Christians in the Holy Land are feeling increasingly threatened by the growing violence and extremism of Israel’s far right, which is emboldened by an ultranationalist government that promotes Jewish supremacy.
In recent months, several incidents of vandalism, harassment and assault against Christian sites and individuals have been reported, raising concerns among church leaders and Christian activists about the safety and freedom of worship of their community.
One of the most shocking attacks occurred on February 2, when a man toppled and smashed a 10-foot statue of Jesus at the Church of the Flagellation in Jerusalem’s Old City, along the path where Jesus is said to have carried his cross on the way to his crucifixion. The man, who was arrested at the scene, was identified as a U.S. citizen with Jewish ritual tassels under his clothes. He reportedly said he wanted to destroy all the statues and idols in Jerusalem.
Brother Matteo Munari, a Franciscan friar who witnessed the attack, said he felt sad for the man, who he believed was influenced by a violent ideology. “The problem probably was not the man himself, but who instructed him to think in this violent way,” Munari told NBC News.
The Church of the Flagellation was not the only target of vandalism. In January, graffiti reading “Death to Christians” and “Jesus is a son of a whore” was sprayed on the walls of the Dormition Abbey, a Benedictine monastery near Jerusalem’s Zion Gate. The same month, another church in Jerusalem was defaced with graffiti saying “Christians to Hell” and “May his name be obliterated” – a phrase usually reserved for enemies of Judaism.
These attacks are part of a broader trend of hate crimes committed by Jewish extremists against non-Jews in Israel and the occupied Palestinian territories. According to the Israeli human rights group Yesh Din, there were 295 incidents of ideologically motivated violence by Israeli civilians against Palestinians in 2022, an increase of 49 percent from 2021. These incidents included arson, stone-throwing, physical assault and damage to property.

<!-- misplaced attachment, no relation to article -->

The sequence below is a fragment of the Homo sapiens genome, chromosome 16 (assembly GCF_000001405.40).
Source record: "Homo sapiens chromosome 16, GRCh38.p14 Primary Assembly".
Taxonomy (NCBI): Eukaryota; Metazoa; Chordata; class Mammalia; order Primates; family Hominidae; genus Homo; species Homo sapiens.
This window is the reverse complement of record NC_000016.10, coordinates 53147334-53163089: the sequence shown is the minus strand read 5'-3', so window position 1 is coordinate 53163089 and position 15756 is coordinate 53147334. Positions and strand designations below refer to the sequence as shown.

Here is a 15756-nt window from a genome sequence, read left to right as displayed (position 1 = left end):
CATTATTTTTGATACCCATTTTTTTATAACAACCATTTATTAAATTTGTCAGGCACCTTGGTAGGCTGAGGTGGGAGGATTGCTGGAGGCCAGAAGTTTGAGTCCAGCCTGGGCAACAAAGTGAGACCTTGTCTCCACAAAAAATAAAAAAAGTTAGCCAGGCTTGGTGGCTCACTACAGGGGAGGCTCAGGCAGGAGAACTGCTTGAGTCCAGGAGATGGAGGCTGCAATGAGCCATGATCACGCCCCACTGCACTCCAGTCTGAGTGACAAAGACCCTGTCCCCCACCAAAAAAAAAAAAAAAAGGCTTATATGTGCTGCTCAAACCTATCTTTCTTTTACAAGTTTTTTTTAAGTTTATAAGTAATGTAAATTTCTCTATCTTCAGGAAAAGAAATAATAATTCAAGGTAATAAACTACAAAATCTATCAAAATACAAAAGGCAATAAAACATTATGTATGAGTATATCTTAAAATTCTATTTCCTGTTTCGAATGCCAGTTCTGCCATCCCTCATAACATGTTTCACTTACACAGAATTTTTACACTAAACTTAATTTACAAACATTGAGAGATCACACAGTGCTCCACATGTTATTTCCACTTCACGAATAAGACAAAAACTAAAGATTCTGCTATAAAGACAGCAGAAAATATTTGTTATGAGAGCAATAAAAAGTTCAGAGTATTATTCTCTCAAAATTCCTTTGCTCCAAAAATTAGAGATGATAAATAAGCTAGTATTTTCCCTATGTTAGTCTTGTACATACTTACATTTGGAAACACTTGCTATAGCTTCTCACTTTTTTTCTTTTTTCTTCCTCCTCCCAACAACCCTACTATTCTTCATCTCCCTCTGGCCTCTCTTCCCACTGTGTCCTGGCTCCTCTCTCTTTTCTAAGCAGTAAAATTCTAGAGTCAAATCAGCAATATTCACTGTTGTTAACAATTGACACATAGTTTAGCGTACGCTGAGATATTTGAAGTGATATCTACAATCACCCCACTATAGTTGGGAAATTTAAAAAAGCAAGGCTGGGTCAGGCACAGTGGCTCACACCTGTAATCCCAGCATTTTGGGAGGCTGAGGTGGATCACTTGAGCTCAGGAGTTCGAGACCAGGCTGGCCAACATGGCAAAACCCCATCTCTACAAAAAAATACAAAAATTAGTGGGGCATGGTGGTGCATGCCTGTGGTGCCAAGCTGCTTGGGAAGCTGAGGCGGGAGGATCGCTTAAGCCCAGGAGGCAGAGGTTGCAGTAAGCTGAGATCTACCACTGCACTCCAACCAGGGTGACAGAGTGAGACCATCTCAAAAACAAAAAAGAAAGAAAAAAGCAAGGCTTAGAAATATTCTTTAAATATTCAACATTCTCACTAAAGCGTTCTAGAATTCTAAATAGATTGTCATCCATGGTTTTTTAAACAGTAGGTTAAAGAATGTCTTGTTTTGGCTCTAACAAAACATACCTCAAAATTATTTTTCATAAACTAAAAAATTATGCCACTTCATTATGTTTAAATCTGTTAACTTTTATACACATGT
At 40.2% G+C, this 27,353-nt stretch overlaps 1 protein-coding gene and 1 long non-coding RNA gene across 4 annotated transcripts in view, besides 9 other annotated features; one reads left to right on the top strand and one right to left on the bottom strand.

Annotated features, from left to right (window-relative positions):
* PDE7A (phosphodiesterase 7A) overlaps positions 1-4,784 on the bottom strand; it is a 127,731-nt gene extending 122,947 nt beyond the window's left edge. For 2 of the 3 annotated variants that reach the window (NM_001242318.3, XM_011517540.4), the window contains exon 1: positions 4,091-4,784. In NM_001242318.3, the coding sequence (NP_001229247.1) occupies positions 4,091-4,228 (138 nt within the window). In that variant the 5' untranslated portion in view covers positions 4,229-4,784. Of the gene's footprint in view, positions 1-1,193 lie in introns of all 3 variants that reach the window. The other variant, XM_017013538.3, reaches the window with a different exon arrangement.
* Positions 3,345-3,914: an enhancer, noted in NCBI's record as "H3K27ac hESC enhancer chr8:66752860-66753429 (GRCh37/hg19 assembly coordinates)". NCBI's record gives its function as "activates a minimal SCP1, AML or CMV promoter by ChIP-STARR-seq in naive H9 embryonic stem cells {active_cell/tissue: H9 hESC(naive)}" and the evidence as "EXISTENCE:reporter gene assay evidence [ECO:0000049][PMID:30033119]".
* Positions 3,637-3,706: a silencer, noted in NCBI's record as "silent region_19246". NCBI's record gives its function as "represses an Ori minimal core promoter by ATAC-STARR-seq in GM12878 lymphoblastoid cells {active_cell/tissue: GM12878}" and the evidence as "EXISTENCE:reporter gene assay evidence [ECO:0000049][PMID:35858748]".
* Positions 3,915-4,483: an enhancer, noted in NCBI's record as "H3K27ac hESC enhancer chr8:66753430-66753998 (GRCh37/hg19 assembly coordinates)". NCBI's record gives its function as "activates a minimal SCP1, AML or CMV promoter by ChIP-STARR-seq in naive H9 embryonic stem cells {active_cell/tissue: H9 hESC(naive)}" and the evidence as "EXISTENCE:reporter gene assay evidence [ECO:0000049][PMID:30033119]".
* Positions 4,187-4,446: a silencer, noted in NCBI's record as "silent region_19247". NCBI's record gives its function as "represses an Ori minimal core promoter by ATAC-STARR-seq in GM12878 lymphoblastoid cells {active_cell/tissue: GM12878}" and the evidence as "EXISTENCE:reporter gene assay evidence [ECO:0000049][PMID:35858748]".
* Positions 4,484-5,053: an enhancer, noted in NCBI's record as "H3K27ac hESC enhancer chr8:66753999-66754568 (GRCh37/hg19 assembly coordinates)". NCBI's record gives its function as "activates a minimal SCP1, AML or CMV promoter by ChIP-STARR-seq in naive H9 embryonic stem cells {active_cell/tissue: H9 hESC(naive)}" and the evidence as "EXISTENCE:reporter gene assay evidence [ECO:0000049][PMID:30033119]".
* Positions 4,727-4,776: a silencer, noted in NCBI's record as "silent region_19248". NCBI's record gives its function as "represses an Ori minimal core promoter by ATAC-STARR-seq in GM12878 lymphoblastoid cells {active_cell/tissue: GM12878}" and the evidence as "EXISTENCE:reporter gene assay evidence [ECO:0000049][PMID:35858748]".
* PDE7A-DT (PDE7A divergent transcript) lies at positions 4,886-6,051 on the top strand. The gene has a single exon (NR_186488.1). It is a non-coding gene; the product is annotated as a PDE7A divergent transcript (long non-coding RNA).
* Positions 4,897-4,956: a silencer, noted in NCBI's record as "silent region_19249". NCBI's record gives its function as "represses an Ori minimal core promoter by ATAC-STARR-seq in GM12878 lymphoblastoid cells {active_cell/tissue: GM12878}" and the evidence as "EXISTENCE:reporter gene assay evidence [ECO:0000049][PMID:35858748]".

The perpetrators of these crimes are often young settlers or ultra-Orthodox Jews who adhere to a radical interpretation of Judaism that views non-Jews as inferior or enemies. They are also influenced by the political rhetoric of Israel’s far-right parties, which have gained more power and influence under Prime Minister Benjamin Netanyahu’s coalition government.
Netanyahu has relied on the support of these parties to stay in power amid corruption charges and political deadlock. In exchange, he has granted them concessions that undermine the rights and interests of non-Jewish minorities in Israel, such as passing the controversial Nation-State Law in 2018 that declared Israel as the nation-state of the Jewish people and downgraded Arabic from an official language to a special status.
Netanyahu has also failed to crack down on the hate crimes committed by his allies’ supporters, creating a sense of impunity for the attackers. According to Yesh Din, only nine percent of investigations into ideologically motivated crimes against Palestinians by Israelis resulted in indictments in 2022. The rate of prosecution for attacks against Christians is even lower, as many cases are closed due to lack of evidence or interest.
The Christian community in Israel and the occupied territories, which numbers about 177,000 people or two percent of the population, has expressed its frustration and fear over the rising attacks and the lack of protection from the authorities. Some Christian leaders have also accused Israel of trying to erase their presence and heritage from the Holy Land.
Dimitri Diliani, head of the Palestinian National Christian Coalition, said he felt “more threatened” now by “Israeli policies than any other time”. “Staying here and protecting our heritage is becoming more difficult,” he said.
Pierbattista Pizzaballa, the Latin Patriarch of Jerusalem who holds authority over Catholic churches in Cyprus, Jordan, Israel and the occupied West Bank and Gaza, said he was surprised when Pope Francis elevated him to the rank of cardinal last month. He interpreted it as “a sign of attention from the Church of Rome towards the Mother Church, the Church of Jerusalem”.
The nomination, which was announced after Pope Francis condemned the Israeli military raid in Jenin that killed 12 Palestinians and damaged a Latin church in July, was seen as a clear statement by the Pope against rising Israeli violence in the Holy Land. It was also the first time that the Latin Patriarch of Jerusalem was made a cardinal since 1847.
Pizzaballa said he hoped his new role would help him raise awareness about the plight of Christians in Israel and Palestine. “We need more solidarity from our brothers and sisters around the world,” he said.